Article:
What if opposition among Americans to Donald Trump’s shutdown proposal isn’t about the border-wall funding? A new poll out from Emerson shows that 55% oppose the wall-for-DACA-extension made by the president on Saturday. What would they think if Trump offered full citizenship instead? Here’s your surprising Chart of the Day:
Given the tenor of media coverage of “dreamers” and this standoff over the wall, this seems a little counter-intuitive. Looking at the polling results from Emerson, however, it makes sense. As it turns out, most voters want tougher enforcement, and Democrats find themselves on the fringe on this issue.
Respondents overall wanted to increase immigration enforcement at the border by a margin better than 2:1 over opposition, 55/24. Among Republicans, it’s 81/8, but it’s also very popular with independents at 57/20. Only among Democrats is there opposition to the idea of increased immigration enforcement — but only by a plurality, 27/44. Almost 30% of Democrats told Emerson they were unsure or have no opinion on the matter.
What about the wall itself? Overall, 41% say it isn’t a solution for border enforcement at all, but 59% believe that it is either the best solution (26%) or one of many solutions (33%). More than two-thirds of Democrats (69%) say it’s no solution, but only 15% of Republicans and 38% of independents agree. The effort by Democrats to delegitimize the border wall as a vanity project or a futile idea has only worked within their own ranks.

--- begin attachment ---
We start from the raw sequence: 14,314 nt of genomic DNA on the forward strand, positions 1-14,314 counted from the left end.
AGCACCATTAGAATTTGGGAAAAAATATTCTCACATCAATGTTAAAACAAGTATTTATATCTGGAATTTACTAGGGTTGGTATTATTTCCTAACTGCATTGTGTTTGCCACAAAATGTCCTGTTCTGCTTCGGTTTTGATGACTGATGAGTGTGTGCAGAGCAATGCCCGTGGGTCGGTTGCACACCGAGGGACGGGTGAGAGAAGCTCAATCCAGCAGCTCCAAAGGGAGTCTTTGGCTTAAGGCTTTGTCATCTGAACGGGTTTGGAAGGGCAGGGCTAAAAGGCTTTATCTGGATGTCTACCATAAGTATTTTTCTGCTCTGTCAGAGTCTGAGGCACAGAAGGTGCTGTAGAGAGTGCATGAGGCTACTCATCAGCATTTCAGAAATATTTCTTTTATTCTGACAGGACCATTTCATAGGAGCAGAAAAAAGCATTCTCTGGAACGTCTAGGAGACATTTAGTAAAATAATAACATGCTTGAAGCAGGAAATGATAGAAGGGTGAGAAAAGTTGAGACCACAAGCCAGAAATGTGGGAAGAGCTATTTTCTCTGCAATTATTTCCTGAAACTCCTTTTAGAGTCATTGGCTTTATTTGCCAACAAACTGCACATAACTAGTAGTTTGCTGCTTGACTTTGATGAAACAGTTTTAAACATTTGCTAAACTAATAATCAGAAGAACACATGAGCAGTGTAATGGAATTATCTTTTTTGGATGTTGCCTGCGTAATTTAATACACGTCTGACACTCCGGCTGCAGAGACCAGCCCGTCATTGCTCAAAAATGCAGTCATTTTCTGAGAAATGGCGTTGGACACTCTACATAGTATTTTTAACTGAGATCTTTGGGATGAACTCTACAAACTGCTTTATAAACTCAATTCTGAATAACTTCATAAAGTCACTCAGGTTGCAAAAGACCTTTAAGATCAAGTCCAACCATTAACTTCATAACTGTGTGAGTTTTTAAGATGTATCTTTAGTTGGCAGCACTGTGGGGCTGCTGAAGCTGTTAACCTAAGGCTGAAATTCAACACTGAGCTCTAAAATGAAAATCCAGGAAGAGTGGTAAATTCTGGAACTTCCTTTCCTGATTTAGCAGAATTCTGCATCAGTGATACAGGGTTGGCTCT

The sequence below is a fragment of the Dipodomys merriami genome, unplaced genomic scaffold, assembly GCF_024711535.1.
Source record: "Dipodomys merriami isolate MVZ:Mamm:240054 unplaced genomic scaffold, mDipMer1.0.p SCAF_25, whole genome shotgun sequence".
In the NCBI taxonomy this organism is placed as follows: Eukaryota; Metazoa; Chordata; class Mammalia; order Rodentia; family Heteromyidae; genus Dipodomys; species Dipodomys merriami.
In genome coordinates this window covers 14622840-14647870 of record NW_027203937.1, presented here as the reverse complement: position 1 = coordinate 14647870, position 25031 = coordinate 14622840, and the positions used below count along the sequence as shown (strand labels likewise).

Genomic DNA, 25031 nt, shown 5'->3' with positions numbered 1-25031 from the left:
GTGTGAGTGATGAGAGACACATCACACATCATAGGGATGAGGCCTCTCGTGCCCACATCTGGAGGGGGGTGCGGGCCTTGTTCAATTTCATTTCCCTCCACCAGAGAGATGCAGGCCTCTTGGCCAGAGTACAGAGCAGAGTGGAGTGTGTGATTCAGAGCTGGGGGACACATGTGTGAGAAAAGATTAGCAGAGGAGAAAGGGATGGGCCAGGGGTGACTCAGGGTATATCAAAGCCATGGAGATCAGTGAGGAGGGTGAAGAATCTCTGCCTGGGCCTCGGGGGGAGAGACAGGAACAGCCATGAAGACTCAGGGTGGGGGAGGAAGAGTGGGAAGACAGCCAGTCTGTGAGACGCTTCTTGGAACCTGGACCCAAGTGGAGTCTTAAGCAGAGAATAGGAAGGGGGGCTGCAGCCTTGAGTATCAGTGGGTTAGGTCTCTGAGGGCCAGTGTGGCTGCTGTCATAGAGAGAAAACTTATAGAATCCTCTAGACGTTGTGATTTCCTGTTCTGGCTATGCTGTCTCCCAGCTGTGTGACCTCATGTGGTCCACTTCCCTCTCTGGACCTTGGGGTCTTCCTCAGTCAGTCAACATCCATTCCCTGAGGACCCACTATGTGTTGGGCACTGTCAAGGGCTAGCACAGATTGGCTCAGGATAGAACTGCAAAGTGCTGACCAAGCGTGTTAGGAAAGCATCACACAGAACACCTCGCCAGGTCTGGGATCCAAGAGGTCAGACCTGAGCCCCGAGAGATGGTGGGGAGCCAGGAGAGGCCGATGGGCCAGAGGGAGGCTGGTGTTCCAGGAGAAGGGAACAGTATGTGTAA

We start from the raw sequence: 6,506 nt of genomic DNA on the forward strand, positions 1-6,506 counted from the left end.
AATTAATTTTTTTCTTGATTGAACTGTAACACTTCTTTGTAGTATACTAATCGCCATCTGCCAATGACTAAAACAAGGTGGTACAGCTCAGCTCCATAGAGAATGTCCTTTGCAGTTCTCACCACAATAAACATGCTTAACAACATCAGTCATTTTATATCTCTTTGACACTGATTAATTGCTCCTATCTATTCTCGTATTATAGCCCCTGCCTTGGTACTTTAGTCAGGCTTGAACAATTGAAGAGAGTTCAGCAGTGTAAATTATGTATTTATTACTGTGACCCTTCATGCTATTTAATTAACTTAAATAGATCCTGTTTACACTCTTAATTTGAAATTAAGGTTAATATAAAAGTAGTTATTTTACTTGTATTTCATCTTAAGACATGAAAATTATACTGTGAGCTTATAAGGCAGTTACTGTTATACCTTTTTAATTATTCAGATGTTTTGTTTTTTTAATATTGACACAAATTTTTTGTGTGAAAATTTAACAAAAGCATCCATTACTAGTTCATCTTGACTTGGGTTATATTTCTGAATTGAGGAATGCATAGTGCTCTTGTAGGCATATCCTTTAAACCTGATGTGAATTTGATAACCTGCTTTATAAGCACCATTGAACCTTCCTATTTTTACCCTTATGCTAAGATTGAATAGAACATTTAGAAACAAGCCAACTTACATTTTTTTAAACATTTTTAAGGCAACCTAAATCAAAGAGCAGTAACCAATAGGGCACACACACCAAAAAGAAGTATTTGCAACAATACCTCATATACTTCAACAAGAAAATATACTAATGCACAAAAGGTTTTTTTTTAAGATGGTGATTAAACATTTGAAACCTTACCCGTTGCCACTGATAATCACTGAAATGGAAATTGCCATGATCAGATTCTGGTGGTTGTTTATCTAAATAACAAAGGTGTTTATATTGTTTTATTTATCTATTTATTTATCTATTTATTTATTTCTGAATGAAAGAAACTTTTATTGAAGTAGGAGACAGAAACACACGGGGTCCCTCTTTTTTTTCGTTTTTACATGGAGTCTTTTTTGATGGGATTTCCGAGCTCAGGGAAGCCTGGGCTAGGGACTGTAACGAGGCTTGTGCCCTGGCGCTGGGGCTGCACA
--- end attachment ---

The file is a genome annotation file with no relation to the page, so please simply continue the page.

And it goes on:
The lack of support for Trump’s proposal, therefore, might be because he’s being too generous.
Who gets the blame for the shutdown? Amusingly, hardly anyone blames Republicans on Capitol Hill, not even Democrats, 7% of whom assign blame on the GOP caucuses. Democrats blame Trump (74%), Republicans blame Democrats in Congress (64%), while independents spread the blame more equally (37% on Trump, 35% on Democrats in Congress, and 24% on everyone).
Finally, Emerson tests the Democratic presidential waters and finds Elizabeth Warren far out in front with 43% among those who have already announced. That leaves Joe Biden off the list, but Kamala Harris trails badly at 19%, while Kirsten Gillibrand’s 9% falls three points behind Julián Castro. It’s not an auspicious start for the Democrats.